Watching Hillary Clinton and Barack Obama debate last night reminds me of the surprising number of books I have read for this project that represent not only a divided, or fragmented, world but also divided or fragmented personalities. The Thirteenth Tale was one of the first books to catch my attention in this regard, with its depiction of disparate twins and parallel writers, but curiously all of my more recent reading, focused on the 2007 Top Ten Quick Picks for Reluctant Young Adult Readers, seems to follow along this same path. The Sleeper Conspiracy, with its representation of a part-time assassin, part-time teenager, is the most obvious example, but other books such as Played, Street Pharm, and What Happened to Cass McBride? represent identity fragmentation as well.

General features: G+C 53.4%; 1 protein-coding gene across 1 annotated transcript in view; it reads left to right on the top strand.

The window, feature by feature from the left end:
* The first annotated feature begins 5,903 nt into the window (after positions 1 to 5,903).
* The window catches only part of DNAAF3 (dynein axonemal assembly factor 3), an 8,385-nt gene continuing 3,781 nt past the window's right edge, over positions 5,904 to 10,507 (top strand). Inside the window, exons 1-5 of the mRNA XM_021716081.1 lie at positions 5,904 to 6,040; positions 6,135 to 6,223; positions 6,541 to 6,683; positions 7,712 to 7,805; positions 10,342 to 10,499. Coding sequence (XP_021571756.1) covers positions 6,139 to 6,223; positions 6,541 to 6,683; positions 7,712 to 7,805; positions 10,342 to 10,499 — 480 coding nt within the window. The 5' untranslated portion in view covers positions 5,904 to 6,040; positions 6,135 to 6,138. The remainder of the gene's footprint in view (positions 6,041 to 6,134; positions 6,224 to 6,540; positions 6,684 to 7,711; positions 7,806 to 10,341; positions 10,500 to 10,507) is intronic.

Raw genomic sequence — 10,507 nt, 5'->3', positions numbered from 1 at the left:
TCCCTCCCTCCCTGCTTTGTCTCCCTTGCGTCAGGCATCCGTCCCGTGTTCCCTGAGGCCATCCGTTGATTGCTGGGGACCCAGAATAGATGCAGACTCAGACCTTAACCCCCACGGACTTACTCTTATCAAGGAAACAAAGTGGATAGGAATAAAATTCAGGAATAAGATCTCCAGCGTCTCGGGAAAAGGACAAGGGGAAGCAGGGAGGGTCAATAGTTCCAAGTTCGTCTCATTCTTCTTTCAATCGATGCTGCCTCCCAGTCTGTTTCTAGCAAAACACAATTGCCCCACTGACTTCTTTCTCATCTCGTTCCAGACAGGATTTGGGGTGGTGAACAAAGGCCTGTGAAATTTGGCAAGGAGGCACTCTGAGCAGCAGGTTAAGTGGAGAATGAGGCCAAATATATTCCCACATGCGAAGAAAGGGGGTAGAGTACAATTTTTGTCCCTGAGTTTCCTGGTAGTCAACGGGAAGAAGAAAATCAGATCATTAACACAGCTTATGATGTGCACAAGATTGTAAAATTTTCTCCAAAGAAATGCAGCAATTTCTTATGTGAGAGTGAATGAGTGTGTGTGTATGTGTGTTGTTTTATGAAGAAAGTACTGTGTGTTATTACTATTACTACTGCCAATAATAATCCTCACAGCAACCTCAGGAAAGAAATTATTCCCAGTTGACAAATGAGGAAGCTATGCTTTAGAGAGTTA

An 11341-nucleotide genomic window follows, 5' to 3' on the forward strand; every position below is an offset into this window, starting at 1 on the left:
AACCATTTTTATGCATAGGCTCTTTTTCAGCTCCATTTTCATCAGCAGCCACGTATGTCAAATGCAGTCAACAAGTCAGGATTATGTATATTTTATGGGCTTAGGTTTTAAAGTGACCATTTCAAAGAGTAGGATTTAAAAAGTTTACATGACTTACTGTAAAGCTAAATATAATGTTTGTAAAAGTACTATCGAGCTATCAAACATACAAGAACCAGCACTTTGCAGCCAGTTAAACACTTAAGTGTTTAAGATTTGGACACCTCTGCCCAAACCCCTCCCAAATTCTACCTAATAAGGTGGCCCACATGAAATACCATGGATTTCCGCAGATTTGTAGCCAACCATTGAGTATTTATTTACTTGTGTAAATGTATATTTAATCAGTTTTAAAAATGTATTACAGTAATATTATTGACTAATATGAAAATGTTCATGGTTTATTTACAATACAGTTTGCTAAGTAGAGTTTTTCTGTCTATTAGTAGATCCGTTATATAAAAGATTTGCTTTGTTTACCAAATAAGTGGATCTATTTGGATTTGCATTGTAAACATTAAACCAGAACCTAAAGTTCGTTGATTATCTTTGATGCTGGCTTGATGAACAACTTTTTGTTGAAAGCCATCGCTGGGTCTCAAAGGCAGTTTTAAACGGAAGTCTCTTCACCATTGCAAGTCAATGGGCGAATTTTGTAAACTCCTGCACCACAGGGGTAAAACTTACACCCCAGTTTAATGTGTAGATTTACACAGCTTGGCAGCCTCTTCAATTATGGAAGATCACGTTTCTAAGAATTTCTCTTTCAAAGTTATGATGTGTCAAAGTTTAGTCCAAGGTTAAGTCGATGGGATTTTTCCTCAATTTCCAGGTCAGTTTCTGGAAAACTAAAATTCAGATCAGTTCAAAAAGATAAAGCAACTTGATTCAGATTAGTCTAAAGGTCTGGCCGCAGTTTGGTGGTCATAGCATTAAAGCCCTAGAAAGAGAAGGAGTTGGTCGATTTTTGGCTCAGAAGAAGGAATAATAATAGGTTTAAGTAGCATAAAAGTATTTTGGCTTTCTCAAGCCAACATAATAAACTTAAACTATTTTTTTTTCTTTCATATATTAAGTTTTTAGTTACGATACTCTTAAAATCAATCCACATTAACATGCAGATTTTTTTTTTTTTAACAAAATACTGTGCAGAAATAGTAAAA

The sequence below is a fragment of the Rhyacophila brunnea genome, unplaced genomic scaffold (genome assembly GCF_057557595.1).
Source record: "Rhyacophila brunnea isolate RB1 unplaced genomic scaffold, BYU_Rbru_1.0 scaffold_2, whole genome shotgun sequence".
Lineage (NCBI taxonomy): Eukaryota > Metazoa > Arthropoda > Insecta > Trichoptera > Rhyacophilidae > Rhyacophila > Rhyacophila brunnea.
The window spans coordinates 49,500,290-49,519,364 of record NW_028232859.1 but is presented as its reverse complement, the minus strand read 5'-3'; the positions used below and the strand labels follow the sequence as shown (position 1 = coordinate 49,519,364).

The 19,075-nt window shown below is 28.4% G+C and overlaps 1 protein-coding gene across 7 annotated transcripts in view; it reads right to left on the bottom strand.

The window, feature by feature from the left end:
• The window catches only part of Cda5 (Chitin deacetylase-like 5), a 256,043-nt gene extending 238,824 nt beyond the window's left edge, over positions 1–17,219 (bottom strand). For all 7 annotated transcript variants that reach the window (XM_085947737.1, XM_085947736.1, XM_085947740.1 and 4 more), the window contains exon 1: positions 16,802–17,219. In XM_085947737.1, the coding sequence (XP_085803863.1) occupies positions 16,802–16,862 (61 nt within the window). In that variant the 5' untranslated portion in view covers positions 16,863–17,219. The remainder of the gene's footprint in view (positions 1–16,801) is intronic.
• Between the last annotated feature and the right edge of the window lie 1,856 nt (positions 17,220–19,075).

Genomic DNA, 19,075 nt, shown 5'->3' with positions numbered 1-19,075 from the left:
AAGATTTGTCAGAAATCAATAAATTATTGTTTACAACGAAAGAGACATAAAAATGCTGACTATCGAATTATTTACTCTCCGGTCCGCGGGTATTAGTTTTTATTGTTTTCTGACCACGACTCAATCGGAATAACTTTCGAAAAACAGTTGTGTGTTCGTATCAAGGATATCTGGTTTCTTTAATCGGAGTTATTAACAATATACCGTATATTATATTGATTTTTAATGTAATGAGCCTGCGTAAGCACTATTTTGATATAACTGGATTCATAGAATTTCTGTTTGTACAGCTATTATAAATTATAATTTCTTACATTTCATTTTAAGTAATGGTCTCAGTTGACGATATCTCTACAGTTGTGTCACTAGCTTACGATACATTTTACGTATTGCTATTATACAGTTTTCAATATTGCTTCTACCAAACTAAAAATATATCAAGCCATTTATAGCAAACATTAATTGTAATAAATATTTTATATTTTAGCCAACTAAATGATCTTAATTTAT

For those of you who enjoy reading about fragmentation, I recommend Nick & Norah's Infinite Playlist, by Rachel Cohn and David Levithan. Cohn and Levithan--both successful young adult authors in their own right--set in motion an unlikely relationship between two disparate teenagers, Nick, a budding musician and song writer of very modest means, and Norah, a music critic extraordinaire and the daughter of a wealthy music industry executive. Nick and Norah meet in a somewhat stressful situation: when Nick sees his former girlfriend walking toward him in a club, he turns to Norah--whom he doesn't know--and asks: "Will you be my girlfriend for the next five minutes?" This question sparks a relationship that takes all sorts of unexpected twists and turns over a period of about 12 hectic, fun-filled, and eventually exhausting hours.